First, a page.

Keep the holidays happy and safe for your pets
Monterey County Animal Services offers tips to keep your pets safe during the holiday festivities
The holidays are in full swing. Holidays bring special cards, gifts decorated with ribbons, tinsel or yarn, and special decorations like Christmas trees. Unfortunately, animals appreciate these items, as well -- and many of them can cause serious damage.
- Anchor trees securely. Climbing cats and dogs with wagging tails can knock over your tree.
- Hang breakable, glass ornaments well out of reach. The small glass and metal fastenings can be stepped on or even swallowed by your pet.
- Keep tinsel, ribbons and garland out of pets’ reach, especially cats that are intrigued by them. These can become lodged in their intestines, cause obstructions and lead to surgery or death.
- Clean up pine needles frequently. They can be toxic when eaten by your pet.
- Prevent your pet from drinking water in the tree stand if you have added preservative chemicals. These can be poisonous to pets. Also, stagnant water can contain bacteria, which may lead to vomiting and diarrhea if ingested.
Holiday house plants
Although they add a warm touch, many plants can harm your pets. Keep these potentially dangerous bloomers well out of reach.
- Lilies can be deadly to cats, and many types can cause cats to have kidney failure.
- Poinsettias, although not as toxic as people often think, can upset your pet's digestive system.
- Mistletoe, especially the berries, is highly toxic, can cause stomach upset and has the potential to cause fatal heart problems.
- Holly can cause vomiting, diarrhea, nausea and lethargy.
- Certain types of ivy, such as English ivy, can also cause severe harm.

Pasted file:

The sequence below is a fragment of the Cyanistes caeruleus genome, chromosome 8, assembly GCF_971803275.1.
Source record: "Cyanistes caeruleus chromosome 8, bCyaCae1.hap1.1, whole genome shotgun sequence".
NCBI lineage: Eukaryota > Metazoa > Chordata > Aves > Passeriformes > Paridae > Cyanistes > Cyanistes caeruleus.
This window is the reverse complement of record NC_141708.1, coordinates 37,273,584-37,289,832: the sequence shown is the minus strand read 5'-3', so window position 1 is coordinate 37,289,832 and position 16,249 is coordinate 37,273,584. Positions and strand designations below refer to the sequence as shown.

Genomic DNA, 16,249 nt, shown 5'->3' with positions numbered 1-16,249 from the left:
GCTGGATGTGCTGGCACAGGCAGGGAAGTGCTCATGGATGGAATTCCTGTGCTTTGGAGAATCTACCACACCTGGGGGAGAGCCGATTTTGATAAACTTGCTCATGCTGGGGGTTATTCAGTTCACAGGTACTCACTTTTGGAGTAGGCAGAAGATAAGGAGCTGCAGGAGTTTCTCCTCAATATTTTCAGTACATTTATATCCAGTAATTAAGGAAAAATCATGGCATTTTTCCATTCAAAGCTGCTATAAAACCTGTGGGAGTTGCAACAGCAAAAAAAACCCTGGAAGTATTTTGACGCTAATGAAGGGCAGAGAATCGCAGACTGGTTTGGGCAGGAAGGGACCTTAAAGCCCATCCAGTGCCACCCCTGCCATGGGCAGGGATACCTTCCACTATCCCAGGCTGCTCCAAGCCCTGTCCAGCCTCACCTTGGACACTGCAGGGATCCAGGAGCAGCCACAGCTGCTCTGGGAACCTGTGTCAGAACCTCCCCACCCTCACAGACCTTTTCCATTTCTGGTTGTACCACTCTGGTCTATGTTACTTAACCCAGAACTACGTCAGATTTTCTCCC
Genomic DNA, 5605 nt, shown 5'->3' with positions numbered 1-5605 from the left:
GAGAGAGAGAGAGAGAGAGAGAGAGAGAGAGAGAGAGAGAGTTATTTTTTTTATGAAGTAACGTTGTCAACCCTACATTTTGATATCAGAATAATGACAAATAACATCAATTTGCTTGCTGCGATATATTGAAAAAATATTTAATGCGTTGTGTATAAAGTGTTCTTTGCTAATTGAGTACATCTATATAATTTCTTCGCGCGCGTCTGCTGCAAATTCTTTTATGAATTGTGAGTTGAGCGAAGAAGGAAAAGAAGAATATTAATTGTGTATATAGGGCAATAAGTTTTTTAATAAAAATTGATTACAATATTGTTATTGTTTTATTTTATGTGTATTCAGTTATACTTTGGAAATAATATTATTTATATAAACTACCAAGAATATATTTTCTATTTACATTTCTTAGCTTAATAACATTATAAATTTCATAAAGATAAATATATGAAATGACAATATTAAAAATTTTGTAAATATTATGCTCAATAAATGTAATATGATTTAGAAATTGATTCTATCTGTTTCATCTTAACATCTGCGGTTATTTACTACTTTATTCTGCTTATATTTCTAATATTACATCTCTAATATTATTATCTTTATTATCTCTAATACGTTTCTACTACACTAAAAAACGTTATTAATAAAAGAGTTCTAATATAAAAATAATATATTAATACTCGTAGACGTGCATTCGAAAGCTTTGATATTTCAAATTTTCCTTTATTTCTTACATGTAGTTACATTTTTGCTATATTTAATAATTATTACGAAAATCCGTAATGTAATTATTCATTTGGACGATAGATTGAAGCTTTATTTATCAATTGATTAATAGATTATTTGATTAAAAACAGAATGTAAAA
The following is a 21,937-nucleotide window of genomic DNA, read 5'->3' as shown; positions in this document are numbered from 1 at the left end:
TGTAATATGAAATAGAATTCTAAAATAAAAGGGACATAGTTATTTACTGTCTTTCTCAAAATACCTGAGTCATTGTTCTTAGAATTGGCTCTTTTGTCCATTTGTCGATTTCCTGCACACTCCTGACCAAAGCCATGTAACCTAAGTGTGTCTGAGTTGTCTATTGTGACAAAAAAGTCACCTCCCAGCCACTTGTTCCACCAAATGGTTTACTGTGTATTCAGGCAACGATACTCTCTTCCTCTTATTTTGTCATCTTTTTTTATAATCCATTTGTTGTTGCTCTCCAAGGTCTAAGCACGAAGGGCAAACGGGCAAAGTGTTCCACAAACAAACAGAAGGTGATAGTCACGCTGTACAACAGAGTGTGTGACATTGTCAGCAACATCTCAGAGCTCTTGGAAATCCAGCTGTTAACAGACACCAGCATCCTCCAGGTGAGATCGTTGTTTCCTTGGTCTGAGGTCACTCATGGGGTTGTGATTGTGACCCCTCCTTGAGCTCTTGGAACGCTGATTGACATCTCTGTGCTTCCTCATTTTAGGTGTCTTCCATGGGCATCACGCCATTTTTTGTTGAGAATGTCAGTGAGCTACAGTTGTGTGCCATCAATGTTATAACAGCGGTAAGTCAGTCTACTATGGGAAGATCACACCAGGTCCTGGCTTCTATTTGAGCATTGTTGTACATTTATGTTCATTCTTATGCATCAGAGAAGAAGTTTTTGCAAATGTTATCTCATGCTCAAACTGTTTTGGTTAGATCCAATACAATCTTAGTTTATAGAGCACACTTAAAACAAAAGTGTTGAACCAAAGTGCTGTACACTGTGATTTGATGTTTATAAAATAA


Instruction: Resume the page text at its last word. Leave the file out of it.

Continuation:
Lights, candles and fragrance
- Keep lights and extension cords safely secured or covered to deter chewing, which can lead to electric shock or even electrocution. Better yet, invest in pet-proof extension cords, or spray with products such as Bitter Apple or Chew Stop.
- Candles can be fragrant and enticing to pets. But they can be a fire hazard if knocked over by an exuberant pet, and the fumes can be harmful to birds.
- Liquid potpourri and sachets, popular during the holidays, can be very dangerous. Exposure can cause skin or oral damage to your pet and may cause illness or death.
Before you give in to the pleading eyes and feed your pet leftovers, be aware of the harmful consequences of feeding “people” food to any companion animal.
One way to reduce this temptation is to feed your pet before guests arrive, so your pet will be less likely to beg and steal food. Inform your guests of the house rules regarding your pet, such as not feeding him scraps from the table. Also, if your guests smoke, be extra vigilant and keep nicotine and alcohol out of your pet’s reach. These can be highly toxic -- even deadly!
Below are some foods that can be harmful to your pet on holidays and year-round:
- Rich, fatty foods, such as turkey skins or gravy can cause pancreatitis, an inflammation of a digestive gland, and can be very painful and serious, leading to hospitalization. Stomach upset, vomiting, and diarrhea can occur if pets consume these items. Limit table scraps, and let your guests know as well.
- Any kind of bone can tear or obstruct your pet's intestinal tract. Make certain all bones are disposed of properly. Poultry bones can be especially dangerous or even fatal to animals.
- Often used to tie the turkey during roasting, strings can tie up your pet's insides, too.
- Found in abundance in turkey stuffing, onions are toxic and can destroy a dog's red blood cells, leading to anemia. Foods containing high amounts of onion powder should also be avoided.
- Chocolate -- especially baking chocolate -- can actually kill your dog, so keep all such goodies well out of reach. Chocolate can affect the nervous system and cause urinary system and heart muscle damage in your pet. It also contains theobromine, which can be especially harmful to dogs if ingested in large quantities.
In addition, keep all leftover food out of reach in a closed container. Any garbage can contain toxins such as e-coli that can affect your pet's organs. This includes leftover tinfoil that, when chewed, can obstruct your pet’s intestinal tract.
If your pet becomes lost, visit your local animal shelter daily to search for your pet. If you need directions to your appropriate animal shelter, call Monterey County Animal Services, 769-8850. Also, be proactive. Create flyers and post throughout your neighborhood including local veterinary offices. Your pet may not be able to find its way home on its own; reaching out to the community can help them guide the way back to you.